STEVENS: You know, it wasn’t our intention, but just last night we had a screening in Washington. We were giving a woman a ride home who knew Herb, and she thought it was Herb. The guy has an uncanny resemblance that was kind of beside the point —we’re not trying to fool anybody. But it’s fortunate that he has a lot of Herb’s appearance and he was able to capture his temperament. That way Herb had of chuckling.

REESE: Considering that there’s such a large volume of work Herblock created over the years, how did you decide what to focus on?

STEVENS: It’s that dilemma of selection. I guess it was in part trying to cover areas that he covered, and within that to choose between all the different opportunities. Is it 10 thousand [comics total]? We had access to all of them.

REESE: Now it’s less and less likely that someone might even subscribe to a print paper. What did you want to convey to people coming to his work for the first time?

STEVENS: Well, I think to have them see and understand the man. He was a rigorous journalist who drew cartoons. His cartoons were founded on fact and truth. And I think that’s an important thing for audiences today to see. I think it’s an important thing for young journalists to see. Last night [journalist] Al Hunt saw the film for the first time, and said to me, “My class is going to have to see this film.” He’s teaching journalism. And many people feel that it’s a very important of expression that should be seen.

REESE: Do you see anyone working now with political satire as following in Block’s footsteps?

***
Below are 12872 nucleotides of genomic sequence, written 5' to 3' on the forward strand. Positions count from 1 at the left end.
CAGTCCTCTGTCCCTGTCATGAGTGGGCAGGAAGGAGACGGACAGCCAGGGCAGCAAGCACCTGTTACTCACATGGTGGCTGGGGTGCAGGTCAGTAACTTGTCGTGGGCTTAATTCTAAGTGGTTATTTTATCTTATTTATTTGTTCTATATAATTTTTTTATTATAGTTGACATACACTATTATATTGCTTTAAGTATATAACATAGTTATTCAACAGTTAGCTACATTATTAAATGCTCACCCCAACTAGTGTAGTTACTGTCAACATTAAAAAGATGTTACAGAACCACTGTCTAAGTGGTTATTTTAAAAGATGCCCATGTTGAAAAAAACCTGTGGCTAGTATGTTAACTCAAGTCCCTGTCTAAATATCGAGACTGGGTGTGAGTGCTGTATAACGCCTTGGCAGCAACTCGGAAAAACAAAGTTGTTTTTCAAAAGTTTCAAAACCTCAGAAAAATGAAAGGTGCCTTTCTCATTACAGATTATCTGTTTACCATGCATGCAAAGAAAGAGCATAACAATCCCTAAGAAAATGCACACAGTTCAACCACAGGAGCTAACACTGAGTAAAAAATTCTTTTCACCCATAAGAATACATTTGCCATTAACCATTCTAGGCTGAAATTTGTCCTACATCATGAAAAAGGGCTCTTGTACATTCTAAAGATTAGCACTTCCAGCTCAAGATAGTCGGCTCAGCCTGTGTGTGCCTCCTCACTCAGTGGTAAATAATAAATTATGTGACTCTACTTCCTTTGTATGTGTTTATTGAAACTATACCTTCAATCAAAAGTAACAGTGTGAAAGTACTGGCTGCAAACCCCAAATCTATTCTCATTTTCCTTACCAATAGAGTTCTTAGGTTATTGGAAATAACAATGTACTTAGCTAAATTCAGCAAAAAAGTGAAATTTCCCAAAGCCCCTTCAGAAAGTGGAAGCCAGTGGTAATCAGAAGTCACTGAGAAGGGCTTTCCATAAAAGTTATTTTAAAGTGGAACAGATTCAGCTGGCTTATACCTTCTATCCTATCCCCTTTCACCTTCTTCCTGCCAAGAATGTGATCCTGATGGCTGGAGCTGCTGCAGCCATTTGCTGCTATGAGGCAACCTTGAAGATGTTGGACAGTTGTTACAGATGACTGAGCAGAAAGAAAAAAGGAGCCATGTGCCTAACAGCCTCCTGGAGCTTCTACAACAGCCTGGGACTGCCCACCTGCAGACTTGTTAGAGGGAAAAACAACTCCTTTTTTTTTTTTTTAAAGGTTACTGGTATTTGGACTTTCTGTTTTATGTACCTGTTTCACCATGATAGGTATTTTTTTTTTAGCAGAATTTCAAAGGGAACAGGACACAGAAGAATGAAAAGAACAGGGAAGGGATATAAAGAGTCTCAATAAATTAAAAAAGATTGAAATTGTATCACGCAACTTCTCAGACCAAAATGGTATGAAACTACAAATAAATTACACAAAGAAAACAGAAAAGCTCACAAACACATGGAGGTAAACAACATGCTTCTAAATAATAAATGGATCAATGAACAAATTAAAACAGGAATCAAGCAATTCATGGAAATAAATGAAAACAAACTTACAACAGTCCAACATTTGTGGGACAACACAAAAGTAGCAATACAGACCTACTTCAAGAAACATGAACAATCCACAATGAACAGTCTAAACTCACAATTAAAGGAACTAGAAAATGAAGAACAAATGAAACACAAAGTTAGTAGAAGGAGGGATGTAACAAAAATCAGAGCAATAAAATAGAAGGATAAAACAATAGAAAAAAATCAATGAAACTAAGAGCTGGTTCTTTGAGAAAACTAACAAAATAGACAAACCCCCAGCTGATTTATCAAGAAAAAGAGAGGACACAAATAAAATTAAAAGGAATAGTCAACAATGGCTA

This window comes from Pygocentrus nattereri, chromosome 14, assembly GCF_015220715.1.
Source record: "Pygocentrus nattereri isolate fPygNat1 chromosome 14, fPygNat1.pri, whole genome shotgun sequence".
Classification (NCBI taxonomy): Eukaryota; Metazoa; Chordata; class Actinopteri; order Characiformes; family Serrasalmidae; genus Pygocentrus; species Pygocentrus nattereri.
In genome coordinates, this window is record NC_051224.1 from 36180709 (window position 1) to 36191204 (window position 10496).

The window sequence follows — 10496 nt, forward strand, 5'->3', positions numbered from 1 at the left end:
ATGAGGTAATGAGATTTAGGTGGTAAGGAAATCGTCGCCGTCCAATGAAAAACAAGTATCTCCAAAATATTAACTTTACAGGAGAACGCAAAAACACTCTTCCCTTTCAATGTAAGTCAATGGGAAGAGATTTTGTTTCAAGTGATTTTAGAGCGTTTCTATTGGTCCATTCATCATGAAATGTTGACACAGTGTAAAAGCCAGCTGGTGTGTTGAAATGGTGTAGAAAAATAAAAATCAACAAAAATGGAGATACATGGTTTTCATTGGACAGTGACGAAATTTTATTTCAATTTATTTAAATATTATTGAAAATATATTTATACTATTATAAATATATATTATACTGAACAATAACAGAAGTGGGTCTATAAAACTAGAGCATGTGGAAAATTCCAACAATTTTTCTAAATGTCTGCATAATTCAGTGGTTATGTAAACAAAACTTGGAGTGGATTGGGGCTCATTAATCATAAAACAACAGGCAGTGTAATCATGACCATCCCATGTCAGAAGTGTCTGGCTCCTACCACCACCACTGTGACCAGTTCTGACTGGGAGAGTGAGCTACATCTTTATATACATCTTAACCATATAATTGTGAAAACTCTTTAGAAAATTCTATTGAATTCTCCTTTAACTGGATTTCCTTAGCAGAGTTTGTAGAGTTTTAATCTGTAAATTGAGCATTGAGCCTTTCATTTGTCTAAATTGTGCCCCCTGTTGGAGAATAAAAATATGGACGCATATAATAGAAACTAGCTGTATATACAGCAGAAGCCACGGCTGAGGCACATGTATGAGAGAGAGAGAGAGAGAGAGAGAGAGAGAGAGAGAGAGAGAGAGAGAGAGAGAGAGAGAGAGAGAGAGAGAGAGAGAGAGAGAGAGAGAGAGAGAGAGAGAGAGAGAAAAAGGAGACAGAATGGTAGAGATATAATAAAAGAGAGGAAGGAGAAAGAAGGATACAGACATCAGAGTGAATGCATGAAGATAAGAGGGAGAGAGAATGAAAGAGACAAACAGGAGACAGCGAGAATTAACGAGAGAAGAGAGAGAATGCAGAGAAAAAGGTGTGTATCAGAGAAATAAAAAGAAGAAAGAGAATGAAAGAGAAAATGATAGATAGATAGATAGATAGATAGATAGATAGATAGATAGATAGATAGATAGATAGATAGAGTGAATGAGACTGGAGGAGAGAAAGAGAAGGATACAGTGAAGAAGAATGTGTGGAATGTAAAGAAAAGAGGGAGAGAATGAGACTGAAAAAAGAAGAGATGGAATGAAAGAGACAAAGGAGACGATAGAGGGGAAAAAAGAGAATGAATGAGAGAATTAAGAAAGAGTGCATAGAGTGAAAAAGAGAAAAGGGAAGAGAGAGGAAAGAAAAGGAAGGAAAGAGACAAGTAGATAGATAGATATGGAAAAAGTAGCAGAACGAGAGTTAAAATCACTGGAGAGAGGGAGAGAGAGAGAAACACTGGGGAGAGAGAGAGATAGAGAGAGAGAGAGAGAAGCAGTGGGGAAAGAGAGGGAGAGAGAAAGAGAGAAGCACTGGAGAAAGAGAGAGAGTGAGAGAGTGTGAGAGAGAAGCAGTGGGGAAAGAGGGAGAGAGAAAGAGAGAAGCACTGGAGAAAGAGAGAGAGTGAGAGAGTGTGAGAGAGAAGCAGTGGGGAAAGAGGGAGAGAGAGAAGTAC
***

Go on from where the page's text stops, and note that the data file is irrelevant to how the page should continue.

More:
STEVENS: I don’t think it’s a lost art form, but it’s unlikely anyone will ever aggregate the power that Herb had. Six days a week —seven at one time, at the Washington Post and 110 newspapers in the United States. But there are good cartoonists. There’s a fellow, Matt Wuerker, do you ever seen him at Politico? There’s Tom Tolls at the Post. But I think the real reach of satire is in the hands of Jon Stewart.

REESE: I did really enjoy watching Stewart talk about Block—you could tell he was a big influence on him.

STEVENS: Wasn’t that nice?

REESE: Though you would probably call him a liberal, Herblock was interesting in that he didn’t seem to line-up with modern divisions of left-right politics.

STEVENS: Here’s this young cartoonist who is just so straight-on taking on Hitler and realizing, from Chicago, the menace that he represented. And then a generation or two later [being against Vietnam] while working at the Washington Post where the editorial page supported the war. It was like Herb knew what was going on in the White House—he did that cartoon of Ho Chi Minh and Lyndon Johnson imprisoned together.

REESE: Early on in the movie there’s a recreated scene with a young Block drawing on the sidewalk. Was that a true story?

STEVENS: Yes. It was known that he drew the Kaiser on the sidewalk. When asked why he did it he said, “So people can walk on him.” They said, “Won’t they blot out the cartoon?” And he said, “I can draw it again.”

REESE: Was there anything you learned about Herb while making the documentary that you didn’t know about him before you started the project?

STEVENS: Well, the whole thing of his wealth. He wore gabardine jackets and a little felt hat. He played golf at Haines Point—a public course. Didn’t own a car. And you were shocked that he was a person of means. But, you know, I was pretty conversant with his character before going into it.

REESE: Even though Herblock died before the Occupy movement, the movie ends with an indictment of corporate greed. What do you think Herblock might have though our current economic issues?

STEVENS: Herb said that it was his job to think about the little guy. I think that’s really an answer to your question, and you can extrapolate from that what Herb would think about questions today. He’s known more for his scabrous portraits of people who are off the track, but very important to his work was his humanity. You can think about his cartoons of the unemployed during the depression, very strong pleas for equality in his cartoons about race and children who are going to disadvantaged schools. Herb had presaged this concern about equality.